Introduction to Interpretation of Infrared Spectra

IR Spectroscopy is an extremely effective method for determining the presence or absence of a wide variety of functional groups in a molecule. (For a detailed listing, see the table showing important IR absorptions of various functional groups.) One way to begin analyzing an IR spectrum is to start at the high wavenumber end of the spectrum (typically 4000 cm-1) and look for the presence and absence of characteristic absorptions as you move toward lower wavenumbers. Some of the most common, and distinctive, absorptions are organized into several regions below. This is the type of analysis that you should be able to do without consulting notes. If necessary, a more detailed analysis could then be attempted by consulting a text on IR interpretation.

Important Regions of the IR Spectrum

3600-2700 cm-1
X-H stretch region

3600-3300 cm-1 Alcohol O-H
Amine or Amide N-H
Alkyne C-H
The alcohol OH stretch is usually a broad and strong absorption near 3400. The NH stretch is typically not as broad or strong as the OH, and in the case of an NH2 it may appear as two peaks. The terminal alkyne C-H may be confirmed by a weak CC triple bond stretch near 2150 cm-1
3300-2500 cm-1 Acid O-H This is normally a very broad signal centered near 3000 cm-1.
3200-3000 cm-1 Aromatic (sp2) =C-H
Alkene (sp2) =C-H
The aromatic CH's usually appear as a number of weak absorptions, while the alkene C-H is one or a couple stronger absorptions.
3000-2800 cm-1 Alkyl (sp3) C-H Almost all organic compounds have alkyl CH's so this is not usually too informative. However, the intensity of these peaks relative to other peaks gives a hint as to the size of the alkyl group.
2850 and 2750 cm-1 Aldehyde C-H Two medium intensity peaks on the right hand shoulder of the alkyl C-H's. Look for confirming carbonyl C=O peak.

2300-2100 cm-1

2260-2210 cm-1 A sharp, medium intensity peak. Carbon Dioxide in the atmosphere may also result in an absorption in this area if not subtracted out.
2260-2100 cm-1 This peak's intensity varies from medium to nothing. Since the intensity is related to the change in dipole moment, symmetrical alkynes will show little or no absorption here!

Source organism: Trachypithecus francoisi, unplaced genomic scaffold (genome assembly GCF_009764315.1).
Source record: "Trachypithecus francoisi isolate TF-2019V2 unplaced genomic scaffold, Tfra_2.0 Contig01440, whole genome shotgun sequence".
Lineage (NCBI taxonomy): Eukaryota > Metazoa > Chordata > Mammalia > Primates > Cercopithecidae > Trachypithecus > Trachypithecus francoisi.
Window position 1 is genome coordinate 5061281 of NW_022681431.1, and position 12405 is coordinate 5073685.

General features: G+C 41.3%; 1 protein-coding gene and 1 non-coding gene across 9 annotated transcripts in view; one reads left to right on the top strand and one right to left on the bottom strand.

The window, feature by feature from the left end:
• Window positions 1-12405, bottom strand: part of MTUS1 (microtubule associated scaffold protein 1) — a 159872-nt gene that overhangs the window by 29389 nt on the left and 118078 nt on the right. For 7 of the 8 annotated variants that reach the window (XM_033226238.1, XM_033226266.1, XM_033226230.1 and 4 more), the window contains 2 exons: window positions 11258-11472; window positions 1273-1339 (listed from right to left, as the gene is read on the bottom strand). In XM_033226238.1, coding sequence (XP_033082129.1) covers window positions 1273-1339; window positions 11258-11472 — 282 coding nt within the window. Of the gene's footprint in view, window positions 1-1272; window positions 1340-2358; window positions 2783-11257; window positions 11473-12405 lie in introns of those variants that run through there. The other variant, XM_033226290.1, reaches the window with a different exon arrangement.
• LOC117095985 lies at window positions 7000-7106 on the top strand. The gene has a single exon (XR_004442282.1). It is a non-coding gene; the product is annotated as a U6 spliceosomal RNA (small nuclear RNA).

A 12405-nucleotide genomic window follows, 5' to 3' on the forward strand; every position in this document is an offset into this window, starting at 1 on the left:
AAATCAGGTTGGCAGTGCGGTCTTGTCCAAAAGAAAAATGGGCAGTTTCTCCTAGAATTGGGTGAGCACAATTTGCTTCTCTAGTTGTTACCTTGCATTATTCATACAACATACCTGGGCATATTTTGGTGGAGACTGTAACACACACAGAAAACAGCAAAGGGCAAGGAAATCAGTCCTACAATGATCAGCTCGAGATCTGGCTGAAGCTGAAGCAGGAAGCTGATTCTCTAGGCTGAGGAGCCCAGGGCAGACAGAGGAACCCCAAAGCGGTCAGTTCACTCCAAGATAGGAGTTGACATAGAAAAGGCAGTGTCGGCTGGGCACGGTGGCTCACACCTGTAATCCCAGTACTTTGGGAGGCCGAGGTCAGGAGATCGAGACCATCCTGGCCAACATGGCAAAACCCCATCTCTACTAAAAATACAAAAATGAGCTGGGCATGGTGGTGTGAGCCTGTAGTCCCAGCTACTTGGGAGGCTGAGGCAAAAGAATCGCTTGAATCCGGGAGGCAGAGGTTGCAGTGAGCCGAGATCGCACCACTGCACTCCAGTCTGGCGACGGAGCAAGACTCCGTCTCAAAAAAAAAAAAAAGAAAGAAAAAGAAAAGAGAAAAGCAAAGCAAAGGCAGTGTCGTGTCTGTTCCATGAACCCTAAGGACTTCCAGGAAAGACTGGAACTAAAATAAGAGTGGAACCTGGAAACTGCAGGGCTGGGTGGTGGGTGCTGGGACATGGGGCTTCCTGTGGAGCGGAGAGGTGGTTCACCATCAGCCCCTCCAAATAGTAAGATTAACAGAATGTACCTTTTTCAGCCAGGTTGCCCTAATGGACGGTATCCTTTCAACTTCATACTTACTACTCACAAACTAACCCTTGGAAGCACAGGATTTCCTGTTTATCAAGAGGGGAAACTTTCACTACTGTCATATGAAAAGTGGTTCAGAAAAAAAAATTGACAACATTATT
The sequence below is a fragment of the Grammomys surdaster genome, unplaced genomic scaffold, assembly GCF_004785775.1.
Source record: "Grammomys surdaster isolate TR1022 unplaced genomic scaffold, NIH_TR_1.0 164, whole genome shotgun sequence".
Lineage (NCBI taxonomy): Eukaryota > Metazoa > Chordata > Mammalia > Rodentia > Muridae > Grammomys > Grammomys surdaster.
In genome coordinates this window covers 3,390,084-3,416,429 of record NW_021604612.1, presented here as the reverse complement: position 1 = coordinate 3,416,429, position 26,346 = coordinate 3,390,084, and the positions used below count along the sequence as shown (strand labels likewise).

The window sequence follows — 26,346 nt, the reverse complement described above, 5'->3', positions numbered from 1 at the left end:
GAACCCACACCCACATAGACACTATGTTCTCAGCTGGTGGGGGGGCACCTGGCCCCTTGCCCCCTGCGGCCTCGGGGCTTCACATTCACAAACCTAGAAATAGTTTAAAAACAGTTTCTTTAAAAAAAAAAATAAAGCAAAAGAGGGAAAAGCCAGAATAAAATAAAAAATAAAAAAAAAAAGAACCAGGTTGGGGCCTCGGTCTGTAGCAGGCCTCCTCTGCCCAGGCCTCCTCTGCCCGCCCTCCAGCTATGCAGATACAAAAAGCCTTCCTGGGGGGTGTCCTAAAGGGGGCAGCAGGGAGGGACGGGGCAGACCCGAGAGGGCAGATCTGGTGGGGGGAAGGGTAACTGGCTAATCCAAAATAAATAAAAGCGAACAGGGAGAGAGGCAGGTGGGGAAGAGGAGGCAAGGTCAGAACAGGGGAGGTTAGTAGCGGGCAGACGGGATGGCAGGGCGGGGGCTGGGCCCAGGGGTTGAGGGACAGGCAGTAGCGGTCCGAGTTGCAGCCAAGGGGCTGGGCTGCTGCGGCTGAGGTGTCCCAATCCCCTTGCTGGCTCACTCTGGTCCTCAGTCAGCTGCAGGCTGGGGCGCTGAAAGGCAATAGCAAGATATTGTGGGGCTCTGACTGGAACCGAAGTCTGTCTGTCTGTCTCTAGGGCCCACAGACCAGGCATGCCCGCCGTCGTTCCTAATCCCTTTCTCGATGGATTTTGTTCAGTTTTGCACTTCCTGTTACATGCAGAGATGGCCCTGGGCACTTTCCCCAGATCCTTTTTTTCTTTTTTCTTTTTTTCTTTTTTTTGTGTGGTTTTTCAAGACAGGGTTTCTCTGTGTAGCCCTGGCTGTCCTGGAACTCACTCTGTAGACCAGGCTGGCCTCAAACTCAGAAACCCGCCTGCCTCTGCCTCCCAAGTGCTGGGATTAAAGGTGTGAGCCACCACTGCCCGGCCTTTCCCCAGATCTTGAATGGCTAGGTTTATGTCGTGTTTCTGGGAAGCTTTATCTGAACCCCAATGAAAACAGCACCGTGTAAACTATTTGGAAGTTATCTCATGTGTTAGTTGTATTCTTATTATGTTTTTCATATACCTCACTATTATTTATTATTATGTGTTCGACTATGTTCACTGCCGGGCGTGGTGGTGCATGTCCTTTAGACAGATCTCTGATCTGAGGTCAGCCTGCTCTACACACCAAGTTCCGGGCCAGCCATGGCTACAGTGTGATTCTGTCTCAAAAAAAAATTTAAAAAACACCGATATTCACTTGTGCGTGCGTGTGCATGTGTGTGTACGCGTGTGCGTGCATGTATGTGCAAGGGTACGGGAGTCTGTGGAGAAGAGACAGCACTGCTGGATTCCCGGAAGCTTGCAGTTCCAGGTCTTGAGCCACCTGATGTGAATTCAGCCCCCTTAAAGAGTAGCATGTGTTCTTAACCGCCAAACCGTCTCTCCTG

1850-1500 cm-1
C=X stretch region

1850-1750 cm-1 Anhydride C=O
3-4 membered ring C=O
Anhydrides have two absorptions, one near 1830-1800 and one near 1775-1740. The absorption frequency increases as the ring size decreases. For example: cyclohexanone=1715, cyclopentanone=1745, cylobutanone=1780, cyclopropanone=1850.
1750-1700 cm-1 Aldehyde C=O
Ketone C=O
Ester C=O
Acid C=O
This is usually the most intense absorption in the spectrum.
1700-1640 cm-1 Amide C=O
Conjugated C=O
Because of the weakening of the C=O due to resonance, amides and conjugated carbonyl's come slightly lower than "normal" C=O. In general, conjugation lowers the absorption by 20-50 cm-1.
1680-1620 cm-1 Alkene C=C This absorption is not as intense as that seen for C=O. It is variable and may be fairly small in symmetrical, or nearly symmetrical cases. Look for confirming alkene C-H peaks above 3000.
1600-1400 cm-1 Aromatic C=C Multiple sharp, medium peaks. The pattern of peaks varies depending upon the substitution pattern. Usually there is one peak around 1600 and several others at lower wavenumbers. Look for confirming aromatic C-H peaks slightly above 3000.

1500-400 cm-1
Fingerprint Region

1300-1000 cm-1 C-O A strong absorption.
1500-400 cm-1 Various Interpretation of peaks in the fingerprint region is complicated by the large number of different vibrations that occur here. These include single bond stretches and a wide variety of bending vibrations. This region gets its name since nearly all molecules(even very similar ones) have a unique pattern of absorptions in this region.

Other Helpful Characteristics to Keep in Mind When Interpreting IR Spectra

Wavenumber of Absorption

The absorption wavenumber for a stretching vibration is related to both the force constant between the two atoms (k) and the mass of the two atoms (m1 and m2) by the Hooke's Law equation:

From this relationship, two important trends in the wavenumber for stretching vibrations can be deduced.
  1. As the bond strength increases, the wavenumber increases. For example:

  2. As the mass of one of the two atoms in the bond increases, the wavenumber decreases. (Assuming the change in bond strength is relatively small.) For example:

Intensity of Absorption

The intensity of an absorption in the IR spectrum is related to the change in dipole that occurs during the vibration. Consequently, vibrations that produce a large change in dipole (e.g. C=O stretch) result in a more intense absorption than those that result in a relatively modest change in dipole (e.g. C=C). Vibrations that do not result in a change in dipole moment (e.g., a symmetrical alkyne C triple bond C stretch) will show little or no absorption for this vibration.

For additional information on IR spectroscopy check out the Organic Chemistry Online IR Page.

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